Pakistan skipper says the constantly changing weather confused the side in chase against the Windies.
Having chased 247 against the Windies in its warm-up game, Pakistan was confident of beating it and opening the account in the 2017 Women’s World Cup after five losses, when they met each other in Leicester on Tuesday. That was one of the reasons why Sana Mir opted to field in overcast conditions under lights.
Rain stopped play for an hour and nine minutes after Deandra Dottin’s unbeaten 76-ball 104 and Stafanie Taylor’s 107-ball 90 took the Windies to 285 for 4. When play resumed, Pakistan was set a revised target of 245 in 38 overs.
It was positive from the start, evidenced by a second-wicket stand of 80 in 16.1 overs between Nahida Khan and Javeria Khan.
They rotated strike, something losing teams in this tournament have failed to do, and played five consecutive dot balls just once. With the rain threat looming large, Pakistan looked in control. At the end of the 20th over, having lost just one wicket, it was only five runs behind the par score of 102.
Anisa Mohammed eventually broke Pakistan’s best partnership of the tournament in the 22nd over, and once Iram Javed fell to her in what was the last ball of play, Pakistan was reduced to 117 for 3 in 24 overs – 19 behind the DLS par score of 136. Javeria was unbeaten on 54, her best World Cup score.
Things may have been different had Pakistan taken the batting Power Play of four overs when Nahida and Javeria were in the middle. With just three fielders outside the inner circle, they could have taken their chances. It would not have guaranteed them quick runs, and they could have risked their wickets too. But Pakistan would have had a fair chance of staying ahead of the DLS score.
Mir admitted she was to blame for that, adding that the fluctuating weather left them confused about how to approach the chase.
“At one point we thought rain might come at 20 overs, so we were playing according to DL. Then at one point, we thought rain might not come,” Mir said. “So, it was a bit confusing at that point, but definitely when Nahida and Javeria were batting, we had good control of the match and were almost at par with the DL.
“The wicket of Nahida was very crucial, and then we were not able to take the Power Play, which was a lapse on our part,” she added. “That is something that definitely cost us important runs.”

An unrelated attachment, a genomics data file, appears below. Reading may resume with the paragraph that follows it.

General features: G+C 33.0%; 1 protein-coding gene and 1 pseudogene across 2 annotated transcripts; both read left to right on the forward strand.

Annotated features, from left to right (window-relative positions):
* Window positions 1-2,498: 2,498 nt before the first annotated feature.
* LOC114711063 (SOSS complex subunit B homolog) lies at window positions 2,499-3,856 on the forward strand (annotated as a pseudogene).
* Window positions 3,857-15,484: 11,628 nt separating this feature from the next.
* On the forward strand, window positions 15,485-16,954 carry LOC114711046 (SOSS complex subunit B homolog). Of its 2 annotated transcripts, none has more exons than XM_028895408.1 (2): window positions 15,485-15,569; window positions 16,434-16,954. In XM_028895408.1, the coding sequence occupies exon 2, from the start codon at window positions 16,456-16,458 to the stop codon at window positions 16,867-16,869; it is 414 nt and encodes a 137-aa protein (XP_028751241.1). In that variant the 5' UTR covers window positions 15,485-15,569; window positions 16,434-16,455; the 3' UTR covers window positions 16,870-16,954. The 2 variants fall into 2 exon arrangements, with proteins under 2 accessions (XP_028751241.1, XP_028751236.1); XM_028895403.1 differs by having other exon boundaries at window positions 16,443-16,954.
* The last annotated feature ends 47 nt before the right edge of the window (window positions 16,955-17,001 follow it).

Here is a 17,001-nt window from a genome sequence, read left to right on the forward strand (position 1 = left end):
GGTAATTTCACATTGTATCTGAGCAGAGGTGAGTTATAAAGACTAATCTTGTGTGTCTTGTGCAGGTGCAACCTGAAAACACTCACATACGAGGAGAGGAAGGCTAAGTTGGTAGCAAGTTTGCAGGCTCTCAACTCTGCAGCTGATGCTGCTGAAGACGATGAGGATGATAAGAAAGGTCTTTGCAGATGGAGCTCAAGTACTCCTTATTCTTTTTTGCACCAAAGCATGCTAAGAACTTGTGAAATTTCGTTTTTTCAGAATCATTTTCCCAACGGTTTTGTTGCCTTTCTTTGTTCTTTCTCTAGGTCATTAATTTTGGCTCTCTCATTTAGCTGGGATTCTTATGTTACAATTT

On the first day of the tournament, India had taken the batting Power Play in the 24th over when the opening pair of Smriti Mandhana and Punam Raut was well set. They took 20 runs off Anya Shrubsole to give the innings a push. Tushar Arothe, the coach, had taken that decision.
Mir said that the onus was on the dressing room to be alert and make these calls, as the batters in the middle have other things to focus on.
“From my point of view, I thought about it after the match. That was in hindsight. As management and captain, we should have taken it while the set batters were there and clouds were forming in order to give them a better chance,” Mir continued. “Sometimes when you are batting, you don’t think of these things. This is something that has to come from outside. It’s a lapse from our side.”
Pakistan also has its lethargic fielding to blame. At least three fours were conceded because the fielders allowed the ball to pass through their legs, completely unacceptable at this level.
“All those things actually got balanced when we started batting,” Mir said, rationalising the fielding errors. “The way Nahida and Javeria were batting, they were in control. But definitely, the fielding can improve. The ground was wet and the shots were harder as compared to shots we played. But that’s no excuse. We need to stop those boundaries. In the end, the kind of potential we have seen in our batting; if the message would have gone from us (to take the Power Play), then the result could have been different.”
Pakistan will now play against Sri Lanka in its last league game as both sides try to avoid finishing bottom, but things could have been different had it defended 206 against South Africa in the opening game. It pulled the game back through its spinners spectacularly before Kainat Imtiaz conceded three fours in the 49th over to allow South Africa to pull off a three-wicket win.
“If you can start well against a big team, then the morale goes somewhere else. We have seen in this tournament in the way South Africa now is producing good performances building on the confidence of the first match. It adds up,” Mir felt. “I have led this team in many World Cups, but the way this lot has got back in every match, especially with the ball, restricting India to 169 after being smacked for 377 against England, the character and resilience shown in coming back again and again.
“We are No. 8 and it is not easy to consistently knock big teams. The attitude was good with bowling and fielding, but our batting struggled,” she added. “We have had positives, but consistent negatives is something that has been very concerning. Today the batters showed character as they were under pressure for not having scored through the tournament, and it is important for the morale of the team.”